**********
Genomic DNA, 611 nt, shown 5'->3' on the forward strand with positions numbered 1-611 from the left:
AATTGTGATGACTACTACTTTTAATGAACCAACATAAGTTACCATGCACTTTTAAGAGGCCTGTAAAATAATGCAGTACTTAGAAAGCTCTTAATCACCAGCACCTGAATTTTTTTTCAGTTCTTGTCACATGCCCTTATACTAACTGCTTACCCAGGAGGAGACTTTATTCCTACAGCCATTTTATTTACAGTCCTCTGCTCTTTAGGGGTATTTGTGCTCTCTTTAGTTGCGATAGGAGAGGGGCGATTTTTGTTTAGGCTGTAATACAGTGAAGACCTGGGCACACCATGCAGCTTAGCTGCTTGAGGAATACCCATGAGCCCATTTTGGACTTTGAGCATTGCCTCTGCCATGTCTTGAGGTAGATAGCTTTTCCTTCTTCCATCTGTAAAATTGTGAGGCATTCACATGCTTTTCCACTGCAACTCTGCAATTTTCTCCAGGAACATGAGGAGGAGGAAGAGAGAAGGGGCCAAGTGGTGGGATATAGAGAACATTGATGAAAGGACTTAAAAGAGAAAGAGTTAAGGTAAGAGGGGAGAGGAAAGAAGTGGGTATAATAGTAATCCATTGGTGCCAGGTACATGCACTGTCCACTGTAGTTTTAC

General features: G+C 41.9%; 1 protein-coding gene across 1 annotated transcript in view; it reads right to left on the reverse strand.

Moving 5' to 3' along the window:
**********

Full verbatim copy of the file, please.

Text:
Genomic DNA, 611 nt, shown 5'->3' on the forward strand with positions numbered 1-611 from the left:
AATTGTGATGACTACTACTTTTAATGAACCAACATAAGTTACCATGCACTTTTAAGAGGCCTGTAAAATAATGCAGTACTTAGAAAGCTCTTAATCACCAGCACCTGAATTTTTTTTCAGTTCTTGTCACATGCCCTTATACTAACTGCTTACCCAGGAGGAGACTTTATTCCTACAGCCATTTTATTTACAGTCCTCTGCTCTTTAGGGGTATTTGTGCTCTCTTTAGTTGCGATAGGAGAGGGGCGATTTTTGTTTAGGCTGTAATACAGTGAAGACCTGGGCACACCATGCAGCTTAGCTGCTTGAGGAATACCCATGAGCCCATTTTGGACTTTGAGCATTGCCTCTGCCATGTCTTGAGGTAGATAGCTTTTCCTTCTTCCATCTGTAAAATTGTGAGGCATTCACATGCTTTTCCACTGCAACTCTGCAATTTTCTCCAGGAACATGAGGAGGAGGAAGAGAGAAGGGGCCAAGTGGTGGGATATAGAGAACATTGATGAAAGGACTTAAAAGAGAAAGAGTTAAGGTAAGAGGGGAGAGGAAAGAAGTGGGTATAATAGTAATCCATTGGTGCCAGGTACATGCACTGTCCACTGTAGTTTTAC

General features: G+C 41.9%; 1 protein-coding gene across 1 annotated transcript in view; it reads right to left on the reverse strand.

Moving 5' to 3' along the window: